For example: the deeds of the people of Madinah, as transmitted through reports. Imam Maalik (may Allah have mercy on him) paid a great deal of attention to the deeds of the people of Madinah, and he thought that their deeds constituted valid proof regarding the religion of Allah, may He be exalted, and that it was not permissible to go against their consensus. This has been discussed previously in fatwa no. 179514.
4.Differences due to varying levels of knowledge and understanding of shar‘i texts
The scholars of the Standing Committee said: As for the reasons for differences of opinion among the scholars, there are many, such as the fact that none of them had complete knowledge of everything, hence a scholar may be unaware of something of which others are aware, and he may understand from a text something that others do not understand from it, when he is not aware of any unambiguous proof.
End quote from Fataawa al-Lajnah ad-Daa’imah 1 (2/178)
5.Differences due to the Sunnah (i.e., evaluation of hadith)
Such as the difference of opinion as to whether a hadith is saheeh (sound) or da‘eef (weak). Ibn al-Qayyim (may Allah have mercy on him) said in as-Sawaa‘iq al-Mursalah fi’r-Radd ‘ala al-Jahamiyyah wa’l-Mu‘attilah (2/556), when explaining the reasons for the differences of opinion:
…The third reason: belief that a hadith is da‘eef at a time when others may have a different view of that hadith based on their own examination of it. So one of the scholars may think that a narrator is da‘eef (weak) and not to be trusted, whilst another thinks that he is trustworthy and qawiy (strong). The correct view may be that of the one who regards the narrator as da‘eef, because he is aware of a reason of which the one who regards the narrator as trustworthy was unaware. Or the correct view may be that of the other one because he knows that that reason does not undermine the reports or good character of that narrator. End quote.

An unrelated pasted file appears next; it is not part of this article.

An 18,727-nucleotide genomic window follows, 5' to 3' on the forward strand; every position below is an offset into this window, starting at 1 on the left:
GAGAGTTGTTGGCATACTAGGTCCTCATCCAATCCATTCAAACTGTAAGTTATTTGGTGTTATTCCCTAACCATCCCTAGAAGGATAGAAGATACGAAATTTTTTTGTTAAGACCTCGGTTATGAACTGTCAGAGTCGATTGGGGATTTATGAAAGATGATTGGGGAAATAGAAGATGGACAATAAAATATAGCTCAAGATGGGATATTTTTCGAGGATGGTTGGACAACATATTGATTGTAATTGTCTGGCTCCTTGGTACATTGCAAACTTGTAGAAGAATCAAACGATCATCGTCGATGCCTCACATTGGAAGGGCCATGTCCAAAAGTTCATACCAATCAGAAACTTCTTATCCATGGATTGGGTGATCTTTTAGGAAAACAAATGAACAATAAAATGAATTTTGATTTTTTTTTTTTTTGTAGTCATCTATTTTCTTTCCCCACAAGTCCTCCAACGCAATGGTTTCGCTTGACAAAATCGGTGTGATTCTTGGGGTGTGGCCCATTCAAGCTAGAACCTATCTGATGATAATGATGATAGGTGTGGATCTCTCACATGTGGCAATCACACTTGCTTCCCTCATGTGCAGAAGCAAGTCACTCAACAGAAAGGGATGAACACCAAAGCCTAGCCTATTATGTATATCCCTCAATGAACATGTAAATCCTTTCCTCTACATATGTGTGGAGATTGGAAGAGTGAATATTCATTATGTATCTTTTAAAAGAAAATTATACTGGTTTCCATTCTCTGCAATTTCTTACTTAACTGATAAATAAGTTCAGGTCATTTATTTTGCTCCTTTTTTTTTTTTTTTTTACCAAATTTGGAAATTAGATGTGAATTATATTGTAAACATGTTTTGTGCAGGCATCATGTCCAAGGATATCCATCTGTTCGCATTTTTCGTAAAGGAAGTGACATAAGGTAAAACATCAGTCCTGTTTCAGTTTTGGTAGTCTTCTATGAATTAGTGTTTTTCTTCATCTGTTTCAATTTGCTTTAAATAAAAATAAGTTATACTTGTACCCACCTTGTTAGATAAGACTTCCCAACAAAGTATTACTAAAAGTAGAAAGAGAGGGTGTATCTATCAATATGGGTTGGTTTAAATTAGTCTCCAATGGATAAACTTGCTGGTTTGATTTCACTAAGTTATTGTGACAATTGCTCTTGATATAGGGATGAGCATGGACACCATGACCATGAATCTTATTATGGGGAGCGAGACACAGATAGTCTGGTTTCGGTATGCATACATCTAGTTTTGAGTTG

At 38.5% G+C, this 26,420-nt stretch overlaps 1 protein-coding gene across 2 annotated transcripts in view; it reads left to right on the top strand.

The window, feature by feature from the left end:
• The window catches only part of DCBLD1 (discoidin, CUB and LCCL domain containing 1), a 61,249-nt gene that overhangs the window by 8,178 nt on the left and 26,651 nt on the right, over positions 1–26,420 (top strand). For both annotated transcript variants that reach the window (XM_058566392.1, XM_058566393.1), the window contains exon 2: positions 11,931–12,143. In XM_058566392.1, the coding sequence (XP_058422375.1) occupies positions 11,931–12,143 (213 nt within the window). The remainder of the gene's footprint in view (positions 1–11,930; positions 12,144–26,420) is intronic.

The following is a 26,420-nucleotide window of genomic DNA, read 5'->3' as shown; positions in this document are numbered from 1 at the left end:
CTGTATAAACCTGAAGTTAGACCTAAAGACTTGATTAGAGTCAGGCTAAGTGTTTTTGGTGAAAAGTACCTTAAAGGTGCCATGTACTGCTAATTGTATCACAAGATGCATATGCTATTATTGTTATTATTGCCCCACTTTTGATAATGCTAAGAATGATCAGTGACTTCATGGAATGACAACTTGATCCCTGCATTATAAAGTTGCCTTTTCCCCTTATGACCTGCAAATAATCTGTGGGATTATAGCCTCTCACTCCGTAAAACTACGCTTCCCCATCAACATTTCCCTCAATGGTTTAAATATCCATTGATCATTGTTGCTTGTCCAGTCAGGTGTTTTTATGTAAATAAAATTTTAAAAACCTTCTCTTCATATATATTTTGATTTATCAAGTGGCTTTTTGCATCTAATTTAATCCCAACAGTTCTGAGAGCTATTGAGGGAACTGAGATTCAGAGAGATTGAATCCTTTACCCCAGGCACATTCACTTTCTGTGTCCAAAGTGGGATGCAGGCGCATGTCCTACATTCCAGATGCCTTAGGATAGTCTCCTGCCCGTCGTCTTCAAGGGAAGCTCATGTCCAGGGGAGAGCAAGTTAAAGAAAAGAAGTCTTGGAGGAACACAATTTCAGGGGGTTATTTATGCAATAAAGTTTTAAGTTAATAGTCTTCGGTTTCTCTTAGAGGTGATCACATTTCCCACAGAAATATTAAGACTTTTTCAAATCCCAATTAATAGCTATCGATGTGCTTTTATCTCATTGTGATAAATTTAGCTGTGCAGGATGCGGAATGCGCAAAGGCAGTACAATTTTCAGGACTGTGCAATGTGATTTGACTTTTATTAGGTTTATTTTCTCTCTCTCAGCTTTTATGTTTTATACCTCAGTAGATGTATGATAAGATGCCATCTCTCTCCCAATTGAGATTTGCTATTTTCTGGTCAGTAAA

Or some of them may stipulate some conditions for aahaad reports that were not stipulated by others. Ibn al-Qayyim (may Allah have mercy on him) said in as-Sawaa‘iq al-Mursalah (2/559):
… The fourth reason: stipulation by some of them of conditions with regard to aahaad reports that differ from those stipulated by others. For example, some of them stipulated that the narrator should be a faqeeh, if he narrates something that is contrary to analogy; some of them stipulated that the hadith should be widely narrated and known if it discusses an issue that is widespread among the people; some of them stipulated that the hadith should not include any addition to the text of the Qur’an, lest that lead to abrogation of a Qur’anic text as a result.
6.Differences with regard to usooli principles
Such as their difference of opinion with regard to what is meant by a specific text: is it to be understood according to the general meaning of the text or is it made specific by a later text? Such as their difference of opinion regarding texts that speak of commands and prohibitions (and the degree of obligation or prohibition), and their difference of opinion with regard to the apparent meaning of the wording and how it is to be understood, and so on.
For more information, please see the answer to question no. 128658
With regard to the issue of following a specific madhhab among the four, this has been discussed in detail, quoting the opinions of the scholars, in fatwas no. 21420 and 103339. Please see also fatwa no. 148057 for the ruling on following a madhhab.
And Allah knows best.